Kuroda K, Tatara K, Takatorige T, Shinsho F. Effect of physical exercise on mortality in
patients with Parkinson's disease. Acta Neurol Scand 1992;86(1):55-59. 5.
Marchese R, Diverio M, Zucchi F, Lentino C, Abbruzzese G. The role of sensory cues in
the rehabilitation of parkinsonian patients: a comparison of two physical therapy protocols. Mov Disord 2000;15(5):879-883. 6.
Szekely BC, Kosanovich NN, Sheppard W. Adjunctive treatment in Parkinson's disease:
physical therapy and comprehensive group therapy. Rehabil Lit 1982;43(3-4):72-76. 7.
Comella CL, Stebbins GT, Brown-Toms N, Goetz CG. Physical therapy and Parkinson's
disease: a controlled clinical trial. Neurology 1994;44(3 Pt 1):376-378. 8.
Knott M. Report of a case of parkinsonism treated with proprioceptive facilitation
technics. Phys Ther Rev 1957;37(4):229. 9.
Bilowit DS. Establishing physical objectives in the rehabilitation of patients with
Parkinson's disease; gymnasium activities. Phys Ther Rev 1956;36(3):176-178. 10.
de Goede CJ, Keus SH, Kwakkel G, Wagenaar RC. The effects of physical therapy in
Parkinson's disease: a research synthesis. Arch Phys Med Rehabil 2001;82(4):509-515. 11.
Pacchetti C, Mancini F, Aglieri R, Fundaro C, Martignoni E, Nappi G. Active music
therapy in Parkinson's disease: an integrative method for motor and emotional rehabilitation. Psychosom Med 2000;62(3):386-393. 12.
Goetz CG, Thelen JA, MacLeod CM, Carvey PM, Bartley EA, Stebbins GT. Blood
levodopa levels and unified Parkinson's disease rating scale function: with and without exercise. Neurology 1993;43(5):1040-1042. 13.
Mouradian MM, Juncos JL, Serrati C, Fabbrini G, Palmeri S, Chase TN. Exercise and the
antiparkinsonian response to levodopa. Clin Neuropharmacol 1987;10(4):351-355. 14.
Reuter I, Harder S, Engelhardt M, Baas H. The effect of exercise on pharmacokinetics
and pharmacodynamics of levodopa. Mov Disord 2000;15(5):862-868. 15.
Scandalis TA, Bosak A, Berliner JC, Helman LL, Wells MR. Resistance training and gait
function in patients with Parkinson's disease. Am J Phys Med Rehabil 2001;80(1):38-43; quiz 44-36. 16.
Hirsch MA, Toole T, Maitland CG, Rider RA. The effects of balance training and high-
intensity resistance training on persons with idiopathic Parkinson's disease. Arch Phys Med Rehabil 2003;84(8):1109-1117. 17.
Tillerson JL, Cohen AD, Philhower J, Miller GW, Zigmond MJ, Schallert T. Forced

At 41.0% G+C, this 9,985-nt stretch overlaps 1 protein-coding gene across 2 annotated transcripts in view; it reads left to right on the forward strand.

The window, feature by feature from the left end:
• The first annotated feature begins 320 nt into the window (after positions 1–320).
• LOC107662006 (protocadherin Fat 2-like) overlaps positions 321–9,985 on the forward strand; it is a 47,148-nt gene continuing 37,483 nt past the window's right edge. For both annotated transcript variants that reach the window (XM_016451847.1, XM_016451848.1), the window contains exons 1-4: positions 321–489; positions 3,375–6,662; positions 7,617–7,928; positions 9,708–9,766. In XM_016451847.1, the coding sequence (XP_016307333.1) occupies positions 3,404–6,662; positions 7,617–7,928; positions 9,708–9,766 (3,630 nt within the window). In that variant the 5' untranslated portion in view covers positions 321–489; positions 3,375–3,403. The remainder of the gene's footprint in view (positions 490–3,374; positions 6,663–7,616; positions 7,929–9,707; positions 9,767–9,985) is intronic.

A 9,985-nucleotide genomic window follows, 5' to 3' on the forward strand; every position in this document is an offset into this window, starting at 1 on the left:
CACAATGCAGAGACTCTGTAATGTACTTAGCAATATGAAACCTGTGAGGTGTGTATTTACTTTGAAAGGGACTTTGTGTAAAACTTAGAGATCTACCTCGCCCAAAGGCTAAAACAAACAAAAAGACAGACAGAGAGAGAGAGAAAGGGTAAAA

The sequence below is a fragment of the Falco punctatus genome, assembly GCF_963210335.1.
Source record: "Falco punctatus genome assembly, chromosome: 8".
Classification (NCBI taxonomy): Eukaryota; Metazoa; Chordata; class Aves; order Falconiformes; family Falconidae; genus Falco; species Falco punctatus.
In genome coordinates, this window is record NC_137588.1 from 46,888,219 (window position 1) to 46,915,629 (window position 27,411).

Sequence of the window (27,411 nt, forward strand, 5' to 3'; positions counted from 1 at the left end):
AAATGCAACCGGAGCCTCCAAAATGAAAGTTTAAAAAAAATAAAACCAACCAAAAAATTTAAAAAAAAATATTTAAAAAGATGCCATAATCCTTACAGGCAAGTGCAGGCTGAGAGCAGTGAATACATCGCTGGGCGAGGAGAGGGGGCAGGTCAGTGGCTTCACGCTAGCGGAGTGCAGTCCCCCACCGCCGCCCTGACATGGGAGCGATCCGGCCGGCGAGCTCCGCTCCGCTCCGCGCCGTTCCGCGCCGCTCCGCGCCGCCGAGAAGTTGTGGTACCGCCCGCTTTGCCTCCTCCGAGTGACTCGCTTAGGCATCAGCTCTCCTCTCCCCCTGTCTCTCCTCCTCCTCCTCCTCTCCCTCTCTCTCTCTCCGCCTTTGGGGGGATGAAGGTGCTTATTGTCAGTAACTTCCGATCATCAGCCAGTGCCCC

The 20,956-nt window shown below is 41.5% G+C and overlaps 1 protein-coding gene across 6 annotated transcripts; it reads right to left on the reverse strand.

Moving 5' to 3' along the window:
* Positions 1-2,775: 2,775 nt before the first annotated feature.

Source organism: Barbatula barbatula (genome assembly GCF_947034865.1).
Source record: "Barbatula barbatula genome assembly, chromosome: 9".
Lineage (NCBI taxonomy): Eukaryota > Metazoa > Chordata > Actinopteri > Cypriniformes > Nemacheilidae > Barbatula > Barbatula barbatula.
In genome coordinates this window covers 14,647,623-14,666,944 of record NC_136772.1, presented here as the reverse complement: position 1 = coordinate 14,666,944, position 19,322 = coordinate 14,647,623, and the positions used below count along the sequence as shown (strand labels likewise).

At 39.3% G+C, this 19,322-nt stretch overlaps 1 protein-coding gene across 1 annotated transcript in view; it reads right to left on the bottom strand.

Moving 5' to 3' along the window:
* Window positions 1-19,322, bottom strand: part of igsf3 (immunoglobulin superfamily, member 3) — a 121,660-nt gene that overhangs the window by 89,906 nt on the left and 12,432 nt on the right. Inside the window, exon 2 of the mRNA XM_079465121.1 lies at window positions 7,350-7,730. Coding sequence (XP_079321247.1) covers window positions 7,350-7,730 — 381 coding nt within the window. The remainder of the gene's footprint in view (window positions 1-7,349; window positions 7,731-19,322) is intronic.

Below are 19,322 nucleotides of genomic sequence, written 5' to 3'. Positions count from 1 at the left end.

limb-use effects on the behavioral and neurochemical effects of 6-hydroxydopamine. J Neurosci 2001;21(12):4427-4435. 18.
Tillerson JL, Cohen AD, Caudle WM, Zigmond MJ, Schallert T, Miller GW. Forced
nonuse in unilateral parkinsonian rats exacerbates injury. J Neurosci 2002;22(15):6790-6799.
Tillerson JL, Caudle WM, Reveron ME, Miller GW. Exercise induces behavioral
recovery and attenuates neurochemical deficits in rodent models of Parkinson's disease. Neuroscience 2003;119(3):899-911. 20.
Fisher BE, Petzinger GM, Nixon K, Hogg E, Bremmer S, Meshul CK, et al. Exercise-
induced behavioral recovery and neuroplasticity in the 1-methyl-4-phenyl-1,2,3,6-tetrahydropyridine-lesioned mouse basal ganglia. J Neurosci Res 2004;77(3):378-390. 21.
Koomar J, Burpee JD, DeJean V, Frick S, Kawar MJ, Fischer DM. Theoretical and
clinical perspectives on the Interactive Metronome: a view from occupational therapy practice. Am J Occup Ther 2001;55(2):163-166. 22.
Shaffer RJ, Jacokes LE, Cassily JF, Greenspan SI, Tuchman RF, Stemmer PJ, Jr. Effect
of interactive metronome training on children with ADHD. Am J Occup Ther 2001;55(2):155-162. 23.
Nutt JG, Lea ES, Van Houten L, Schuff RA, Sexton GJ. Determinants of tapping speed in
normal control subjects and subjects with Parkinson's disease: differing effects of brief and continued practice. Mov Disord 2000;15(5):843-849. 24.
Morris S, Morris ME, Iansek R. Reliability of measurements obtained with the Timed
"Up & Go" test in people with Parkinson disease. Phys Ther 2001;81(2):810-818. 25.
Louis ED, Lynch T, Marder K, Fahn S. Reliability of patient completion of the historical
section of the Unified Parkinson's Disease Rating Scale. Mov Disord 1996;11(2):185-192. 26.
Marsden CD. The mysterious motor function of the basal ganglia: the Robert Wartenberg
Lecture. Neurology 1982;32(5):514-539. 27.
Libkuman TM, Otani H, Steger N. Training in timing improves accuracy in golf. J Gen
Whitall J, McCombe Waller S, Silver KH, Macko RF. Repetitive bilateral arm training
with rhythmic auditory cueing improves motor function in chronic hemiparetic stroke. Stroke 2000;31(10):2390-2395. 29.
Luft AR, McCombe-Waller S, Whitall J, Forrester LW, Macko R, Sorkin JD, et al.
Repetitive bilateral arm training and motor cortex activation in chronic stroke: a randomized controlled trial. Jama 2004;292(15):1853-1861. 30.
Frank MJ, Seeberger LC, O'Reilly R C. By carrot or by stick: cognitive reinforcement
learning in parkinsonism. Science 2004;306(5703):1940-1943.
Review Article © Schattauer 2012 Molecular imaging of matrix metalloproteinases in atherosclerotic plaques Sébastien Lenglet1; Aurélien Thomas2; Pierre Chaurand2; Katia Galan1; François Mach1; Fabrizio Montecucco1 1Cardiology Division, Foundation for Medical Research, Department of Medical Specialties, University of Geneva, Geneva, Switzerland; 2Department of Chemistry, Montréa
UMHS Information for Clinicians on the Michigan Medical Marijuana Program I. Objectives III. Patient Population IV. Instructions for Medical Marijuana Use in Michigan V. Definition of Marijuana and Related Information VI. Medical Marijuana Use in Specific Conditions VII. References VIII. Authorship I. Objectives • To inform patients and clinicians of th